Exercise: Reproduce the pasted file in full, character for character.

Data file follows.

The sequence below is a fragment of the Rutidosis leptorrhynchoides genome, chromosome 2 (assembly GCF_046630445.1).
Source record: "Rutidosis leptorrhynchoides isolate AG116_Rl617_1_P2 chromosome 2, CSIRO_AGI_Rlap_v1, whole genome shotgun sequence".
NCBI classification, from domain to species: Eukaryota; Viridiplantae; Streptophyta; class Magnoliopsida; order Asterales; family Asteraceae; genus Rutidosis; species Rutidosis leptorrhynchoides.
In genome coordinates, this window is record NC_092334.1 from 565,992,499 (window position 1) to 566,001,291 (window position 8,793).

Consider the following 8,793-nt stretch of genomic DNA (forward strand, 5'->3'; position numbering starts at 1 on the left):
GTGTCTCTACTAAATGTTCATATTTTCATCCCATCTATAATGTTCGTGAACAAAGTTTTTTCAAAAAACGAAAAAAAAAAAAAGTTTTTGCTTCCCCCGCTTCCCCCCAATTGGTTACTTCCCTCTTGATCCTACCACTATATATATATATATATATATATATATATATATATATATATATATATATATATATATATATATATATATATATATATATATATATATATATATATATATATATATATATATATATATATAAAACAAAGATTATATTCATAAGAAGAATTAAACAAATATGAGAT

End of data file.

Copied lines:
The sequence below is a fragment of the Rutidosis leptorrhynchoides genome, chromosome 2 (assembly GCF_046630445.1).
Source record: "Rutidosis leptorrhynchoides isolate AG116_Rl617_1_P2 chromosome 2, CSIRO_AGI_Rlap_v1, whole genome shotgun sequence".
NCBI classification, from domain to species: Eukaryota; Viridiplantae; Streptophyta; class Magnoliopsida; order Asterales; family Asteraceae; genus Rutidosis; species Rutidosis leptorrhynchoides.
In genome coordinates, this window is record NC_092334.1 from 565,992,499 (window position 1) to 566,001,291 (window position 8,793).

Consider the following 8,793-nt stretch of genomic DNA (forward strand, 5'->3'; position numbering starts at 1 on the left):
GTGTCTCTACTAAATGTTCATATTTTCATCCCATCTATAATGTTCGTGAACAAAGTTTTTTCAAAAAACGAAAAAAAAAAAAAGTTTTTGCTTCCCCCGCTTCCCCCCAATTGGTTACTTCCCTCTTGATCCTACCACTATATATATATATATATATATATATATATATATATATATATATATATATATATATATATATATATATATATATATATATATATATATATATATATATATATATATATATATATATATATAAAACAAAGATTATATTCATAAGAAGAATTAAACAAATATGAGAT